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I’m delighted to be writing the third of four Messages from the Chair for The SciTech Lawyer.
So far we’ve focused upon two reasons that our colleagues tend to belong to a professional association: to look like a better lawyer and to affiliate with other lawyers. I’m confident you’ll agree that these notions go hand in hand.
Now that we’re looking good and surrounded by similarly compelling
colleagues, what of our support for the broader profession that makes all of this possible?
Fortunately, SciTech has never needed to consider imposing any sort of "altruism tax" on its members. I can’t recall any point in my 14 years of membership at which the Section failed to find willing volunteers for a worthy cause. It’s abundantly clear that we continue to participate not just to enhance ourselves, but also to serve the legal profession as a whole.
The first state bar entity I ever joined, fresh out of law school, was the "Lawyers Helping Lawyers Committee." This outfit was designed to assist attorneys whose practices were jeopardized by addictive disorders. Its name certainly set us up for some occasionally not-so-good-natured jibes that tended to end with a punch line like, "What else is new?"
In fact, every time we managed to save an attorney from drugs, alcohol, or other behavioral problems, we were also helping to save that person’s family, staff, clients, and colleagues. Stepping up to assist our fellow lawyers—singly or in groups—does good for more than just our profession’s reputation. It affirms our obligation to make the world a better place for everyone touched by the practice of law . . . and it’s difficult to imagine just whom this would exclude.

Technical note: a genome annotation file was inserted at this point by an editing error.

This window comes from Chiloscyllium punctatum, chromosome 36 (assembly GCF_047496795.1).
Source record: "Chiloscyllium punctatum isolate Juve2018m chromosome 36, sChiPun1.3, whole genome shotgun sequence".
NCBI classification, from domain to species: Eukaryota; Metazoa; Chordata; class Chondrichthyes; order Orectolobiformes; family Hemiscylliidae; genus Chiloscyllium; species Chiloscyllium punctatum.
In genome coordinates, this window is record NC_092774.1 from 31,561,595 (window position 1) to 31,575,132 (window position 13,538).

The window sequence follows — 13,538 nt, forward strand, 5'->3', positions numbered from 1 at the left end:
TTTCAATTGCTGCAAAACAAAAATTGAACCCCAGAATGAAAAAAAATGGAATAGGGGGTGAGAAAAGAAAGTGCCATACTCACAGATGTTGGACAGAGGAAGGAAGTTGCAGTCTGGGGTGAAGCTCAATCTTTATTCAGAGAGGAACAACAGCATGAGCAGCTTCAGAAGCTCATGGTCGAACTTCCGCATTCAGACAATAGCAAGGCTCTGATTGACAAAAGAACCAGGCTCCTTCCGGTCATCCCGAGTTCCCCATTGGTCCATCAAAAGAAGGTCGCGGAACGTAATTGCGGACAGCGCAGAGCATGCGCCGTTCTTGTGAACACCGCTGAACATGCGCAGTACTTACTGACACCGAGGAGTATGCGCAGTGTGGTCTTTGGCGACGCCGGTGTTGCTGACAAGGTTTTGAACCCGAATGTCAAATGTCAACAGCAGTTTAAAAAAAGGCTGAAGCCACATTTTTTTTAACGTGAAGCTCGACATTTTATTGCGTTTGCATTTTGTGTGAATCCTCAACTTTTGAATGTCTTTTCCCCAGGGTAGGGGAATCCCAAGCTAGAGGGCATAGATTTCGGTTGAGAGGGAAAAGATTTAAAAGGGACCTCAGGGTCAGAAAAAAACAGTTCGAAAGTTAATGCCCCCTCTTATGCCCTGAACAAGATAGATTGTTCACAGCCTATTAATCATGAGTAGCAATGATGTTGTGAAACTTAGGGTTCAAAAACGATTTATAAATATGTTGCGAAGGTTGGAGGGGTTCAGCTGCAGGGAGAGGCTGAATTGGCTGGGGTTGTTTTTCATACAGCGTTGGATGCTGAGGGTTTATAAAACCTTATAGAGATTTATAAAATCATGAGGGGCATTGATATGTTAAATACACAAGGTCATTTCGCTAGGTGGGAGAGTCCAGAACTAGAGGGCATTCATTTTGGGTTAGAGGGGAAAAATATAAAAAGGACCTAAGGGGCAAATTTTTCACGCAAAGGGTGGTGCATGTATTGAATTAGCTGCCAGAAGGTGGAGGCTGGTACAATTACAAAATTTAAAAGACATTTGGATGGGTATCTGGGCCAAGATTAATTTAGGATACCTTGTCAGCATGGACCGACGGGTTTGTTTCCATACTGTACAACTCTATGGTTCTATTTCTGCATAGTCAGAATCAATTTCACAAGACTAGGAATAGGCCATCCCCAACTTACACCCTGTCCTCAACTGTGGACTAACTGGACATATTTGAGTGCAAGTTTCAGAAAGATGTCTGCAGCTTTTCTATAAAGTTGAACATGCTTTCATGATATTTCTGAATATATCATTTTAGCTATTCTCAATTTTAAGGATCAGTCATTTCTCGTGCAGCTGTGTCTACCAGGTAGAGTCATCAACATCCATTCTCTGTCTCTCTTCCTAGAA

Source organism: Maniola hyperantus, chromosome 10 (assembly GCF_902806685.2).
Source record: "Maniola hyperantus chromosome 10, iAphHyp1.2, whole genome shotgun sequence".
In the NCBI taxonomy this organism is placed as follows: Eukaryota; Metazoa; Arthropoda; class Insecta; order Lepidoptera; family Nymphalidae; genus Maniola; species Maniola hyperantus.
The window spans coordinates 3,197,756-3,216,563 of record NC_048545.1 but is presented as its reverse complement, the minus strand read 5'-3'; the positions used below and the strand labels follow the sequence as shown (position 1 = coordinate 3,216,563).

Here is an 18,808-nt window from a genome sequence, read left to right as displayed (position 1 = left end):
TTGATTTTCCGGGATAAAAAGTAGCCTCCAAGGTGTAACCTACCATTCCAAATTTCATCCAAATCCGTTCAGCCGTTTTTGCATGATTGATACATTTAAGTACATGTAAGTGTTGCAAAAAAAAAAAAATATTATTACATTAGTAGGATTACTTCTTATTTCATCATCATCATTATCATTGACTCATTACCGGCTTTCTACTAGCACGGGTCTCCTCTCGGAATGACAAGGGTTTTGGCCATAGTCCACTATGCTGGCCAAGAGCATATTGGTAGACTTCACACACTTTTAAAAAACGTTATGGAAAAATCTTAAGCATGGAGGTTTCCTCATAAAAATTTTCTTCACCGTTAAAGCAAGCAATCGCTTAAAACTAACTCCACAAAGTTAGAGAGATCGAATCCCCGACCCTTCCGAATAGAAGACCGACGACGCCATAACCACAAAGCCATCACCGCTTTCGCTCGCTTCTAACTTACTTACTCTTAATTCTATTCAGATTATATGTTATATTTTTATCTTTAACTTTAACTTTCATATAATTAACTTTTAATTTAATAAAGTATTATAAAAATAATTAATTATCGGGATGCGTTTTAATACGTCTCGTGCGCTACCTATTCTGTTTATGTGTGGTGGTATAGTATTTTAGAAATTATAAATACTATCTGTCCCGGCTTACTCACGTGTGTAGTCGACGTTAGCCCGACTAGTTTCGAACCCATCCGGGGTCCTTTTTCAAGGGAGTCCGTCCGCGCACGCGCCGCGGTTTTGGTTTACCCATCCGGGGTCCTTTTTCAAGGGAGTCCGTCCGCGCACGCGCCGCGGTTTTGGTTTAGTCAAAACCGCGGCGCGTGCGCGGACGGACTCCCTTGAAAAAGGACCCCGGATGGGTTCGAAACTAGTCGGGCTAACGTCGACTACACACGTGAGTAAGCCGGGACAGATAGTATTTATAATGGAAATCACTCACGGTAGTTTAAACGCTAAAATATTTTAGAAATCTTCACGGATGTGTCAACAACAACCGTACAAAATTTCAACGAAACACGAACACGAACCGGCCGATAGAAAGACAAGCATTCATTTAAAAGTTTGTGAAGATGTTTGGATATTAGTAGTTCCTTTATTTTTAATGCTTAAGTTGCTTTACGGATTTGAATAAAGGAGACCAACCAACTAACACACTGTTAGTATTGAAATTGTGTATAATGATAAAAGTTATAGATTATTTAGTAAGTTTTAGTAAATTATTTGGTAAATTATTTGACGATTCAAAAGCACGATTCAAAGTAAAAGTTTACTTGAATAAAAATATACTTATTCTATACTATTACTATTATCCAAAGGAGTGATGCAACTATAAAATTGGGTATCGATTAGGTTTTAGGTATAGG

SciTech provides many opportunities for members to serve, and I encourage each of you to seek out some way to help the profession. One current opportunity to serve is by joining one of SciTech’s working groups addressing recommendations from the ABA Ethics 20/20 Commission. Big changes are proposed in areas that include (1) technology: confidentiality; (2) technology: client development; (3) uniformity, conflicts of interest, and choice of law; (4) outsourcing; and (5) alternative law practice structures. Each of these areas can be informed by SciTech’s unique combination of interest and practice experience. By lining up our working groups well in advance we can directly influence the next wave of professional guidance: the final recommendations from this project will result in revisions to the Model Rules of Professional Conduct. If you are interested in serving on one of these working groups, please contact Section Director Shawn Taylor Kaminski at email@example.com.
In this issue of The SciTech Lawyer, you’ll also see a notice from former Section Chair Gil Whittemore that describes volunteer opportunities recently developed by various committees. This notice includes a brief description of the project in question, specification of what volunteers will be asked to do, and contact information for the person who can provide interested members with more information.
We’re committed to keeping you up to date on all avenues of service—and also to fielding your suggestions for volunteer projects we haven’t considered. I’m always delighted to hear from you, and I hope you won’t hesitate to contact me directly at 877-877-6692 or at firstname.lastname@example.org if I can help in any way.